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November 14, 1989 - Image 1

Resource type:
The Michigan Daily, 1989-11-14

Disclaimer: Computer generated plain text may have errors. Read more about this.

2 v~ .

No nuclear thugs on campus.




Heisman hoopla eats at Bo.


Author Ethan Canin intertwines thought
and action.

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1£tic toan Baily
Ninety-nine years of editorial freedom
Vol. C, No. 50 Ann Arbor, Michigan -Tuesday, November 14, 1989

react to
DETROIT (AP) - Detroit Free
Press Executive Editor Heath Meri-
weather walked out into his news-
room yesterday and looked back at
smiling faces.
Meriweather told the 70 or so
employees what they already knew,
but were waiting to hear from him:
The U.S. Supreme Court, by a 4-4
tie, had cleared the way for the Free
Press and The Detroit News to par-
tially merge their operations.
"Whoever said a tie was like kiss-
ing your sister didn't have it quite
right," said Meriweather.
Knight-Ridder Inc., owner or the
Free Press, and Gannett Co. Inc.,
owner of the News, had been seeking
to merge their business, circulation
and advertising departments since
1986. Editorial departments would
remain separate.
"We're joined at the wallet but
not at the heart," said Joe Swickard,




w a " v -
,..., 2 a_ .
" MY {ro' . , ree o

Court leaves JOAs
on 'shaky ground'

evenly divided Supreme Court
cleared the way yesterday for the par-
tial merger of Detroit's two daily
newspapers in its first ruling on a
1970 law aimed at saving failing
But opponents of the deal said the
4-4 vote suggests such joint operat-
ing agreements are on shaky ground.
They vowed to fight to restrain fu-
ture mergers in any of the remaining
two dozen or so cities with compet-
ing dailies.

~~,6' ,.R-.

. ;

Justice Byron R. White removed
himself from the case for unex-
plained personal reasons. The re-
maining eight justices announced
their ruling in a terse statement that
did not disclose how each voted.
The future of such newspaper
mergers "is really on eggshells," said
a leading opponent of the Detroit
agreement, W. Edward Wendover,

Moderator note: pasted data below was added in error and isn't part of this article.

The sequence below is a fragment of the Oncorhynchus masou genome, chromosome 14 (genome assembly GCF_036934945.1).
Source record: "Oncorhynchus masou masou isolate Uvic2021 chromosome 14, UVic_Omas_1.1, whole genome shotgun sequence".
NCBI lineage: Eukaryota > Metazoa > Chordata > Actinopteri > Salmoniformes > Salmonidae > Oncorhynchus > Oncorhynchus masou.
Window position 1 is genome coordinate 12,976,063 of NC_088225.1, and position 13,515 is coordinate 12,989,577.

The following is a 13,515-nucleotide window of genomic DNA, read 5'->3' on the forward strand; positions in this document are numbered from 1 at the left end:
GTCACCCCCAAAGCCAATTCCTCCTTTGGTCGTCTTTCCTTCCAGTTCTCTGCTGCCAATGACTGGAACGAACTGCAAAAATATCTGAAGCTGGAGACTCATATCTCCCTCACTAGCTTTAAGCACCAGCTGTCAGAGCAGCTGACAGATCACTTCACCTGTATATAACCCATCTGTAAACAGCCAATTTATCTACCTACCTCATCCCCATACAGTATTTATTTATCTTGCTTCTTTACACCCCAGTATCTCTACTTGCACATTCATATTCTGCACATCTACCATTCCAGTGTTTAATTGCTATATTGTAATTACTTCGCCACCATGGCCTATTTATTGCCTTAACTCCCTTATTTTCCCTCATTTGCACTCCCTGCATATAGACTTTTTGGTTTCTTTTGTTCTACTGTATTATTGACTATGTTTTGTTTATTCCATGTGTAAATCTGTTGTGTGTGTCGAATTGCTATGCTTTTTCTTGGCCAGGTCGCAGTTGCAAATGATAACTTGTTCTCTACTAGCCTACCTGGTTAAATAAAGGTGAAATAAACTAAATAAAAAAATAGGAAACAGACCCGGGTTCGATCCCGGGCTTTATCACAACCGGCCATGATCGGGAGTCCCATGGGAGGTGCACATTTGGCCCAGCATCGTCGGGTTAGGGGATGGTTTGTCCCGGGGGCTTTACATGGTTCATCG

publisher and editor of The Commu-
nity Crier of Plymouth in suburban
Supporters of the Detroit agree-
ment said the papers will remain edi-
torially, if not financially, competi-
"We're very happy that the last
hurdle has finally been crossed," said
Sheila Gibbons, a spokesperson for
Gannett Co. Inc., owner of The De-
troit News. "With the history of the
two newspapers, I'm sure you will
continue to see heavy competition."
Under a 100-year agreement, the
Detroit newspapers will combine
their business, advertising and pro-
duction departments but maintain
separate editorial staffs.

The' Free Press and News
ask the Justice Depart-
ment for a limited antitrust
exemption to let them cut:
costs, by combining all
parts of the papers except'
the news and editorial
The Justice'Department's
antitrust division opposes
The Knight-Ridder board
votes to close the Free
Press if a JOA is denied.
:Meese approves the-JOAX:
U S. District Judge Joyce
Green blocks the JOA
U .S District Judge George
Revercomb in Washing
ton, D.C., upholds Meet's
ruling Opponents appeal.
U.S. Court of Appeals up-
holds Meese'sdecision 2-
1. Opponents ask a rehear-
ing by the full court; the
coiurt votes 5-4 to deny the'
r.. .. equest ..::.....
The Supreme Court agrees
to hear the case.
The Supreme'Court splits
4-4, affirming the appeals
court ruling.

The Supreme Court of the United States approved a joint operating

agreement between the Detroit Free
a Free Press court reporter.
Matt Beer, vice president of the
Michigan Citizens for an Indepen-
dent Press, which had challenged the
arrangement, said the organization
would not ask the court for a rehear-
However, he said giving up this
fight didn't mean the door was wide

Press and The Detroit News
open for other newspaperst
such mergers. "We've created
thin ice that anyone else who
for a JOA will do so carefully
Michigan Attorney Genera
Kelley said he was disappoin
the court didn't issue an opini
See JOA,

The high court split affirmed a
AP Photolower court ruling that former Attor-
ney General Edwin Meese acted rea-
sonably last year when he approved
plans by the Detroit Free Press and
to form The Detroit News to merge their
enough business, production, and advertising
applies staffs but maintain editorial indepen-
v " ~prdente.

Y, Deer
al Frank
ted that
[on, and
page 2

The federal Newspaper Preserva-
tion Act of 1970 authorizes the at-
torney general to give financially
failing newspapers an exemption
from federal antitrust laws.

Student leaders
meet to discuss
policy input
by Kristine LaLonde
Daily Administration Reporter

Student leaders from almost a dozen different
campus groups met for the first time yesterday to